Objective. This review summarizes the scientific literature addressing the effects of aging on pain processing in the brain. Design. A literature search was undertaken using PubMed and search terms including pain, aging, and brain. Settings and Patients. Studies including healthy older people and older people with painful disorders were reviewed. Measures. Publications reporting the outcomes of neuroimaging techniques including positron emission tomography, structural and functional magnetic resonance imaging, and electroencephalography in samples incorporating older people were reviewed. Results. Age-related decreases in regional brain volume occur in structures implicated in pain processing, and are most pronounced in the prefrontal cortex and hippocampus, whereas age-related atrophy in brainstem regions involved in pain modulation is less pronounced. Functional brain imaging has revealed decreased pain activation in the putamen and insula among older people during extrinsic stimuli, but any effects of aging on the processing of clinical pain are yet to be reported. Conclusions. The network of brain regions involved in pain processing are subject to age-related changes in structure, but that the functional implications of these changes are yet to be determined.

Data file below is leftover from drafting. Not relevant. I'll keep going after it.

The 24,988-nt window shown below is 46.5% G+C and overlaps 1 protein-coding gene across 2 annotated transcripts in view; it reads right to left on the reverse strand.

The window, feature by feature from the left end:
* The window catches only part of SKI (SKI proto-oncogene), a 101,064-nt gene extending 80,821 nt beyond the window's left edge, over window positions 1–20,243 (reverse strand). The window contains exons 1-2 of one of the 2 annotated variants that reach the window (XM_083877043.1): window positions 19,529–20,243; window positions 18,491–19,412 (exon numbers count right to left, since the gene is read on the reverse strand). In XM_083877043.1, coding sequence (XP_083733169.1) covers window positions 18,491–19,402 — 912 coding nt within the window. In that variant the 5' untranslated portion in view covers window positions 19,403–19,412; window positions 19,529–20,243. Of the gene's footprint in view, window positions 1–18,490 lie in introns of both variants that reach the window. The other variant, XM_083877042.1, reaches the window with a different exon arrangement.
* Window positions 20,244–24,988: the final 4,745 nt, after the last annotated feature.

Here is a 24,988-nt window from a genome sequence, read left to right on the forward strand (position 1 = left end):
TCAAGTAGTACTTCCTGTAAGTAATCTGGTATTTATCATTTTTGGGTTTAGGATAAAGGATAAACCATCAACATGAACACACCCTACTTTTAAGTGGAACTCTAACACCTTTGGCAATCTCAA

- Magnetic Resonance Imaging (MRI)
- Older adults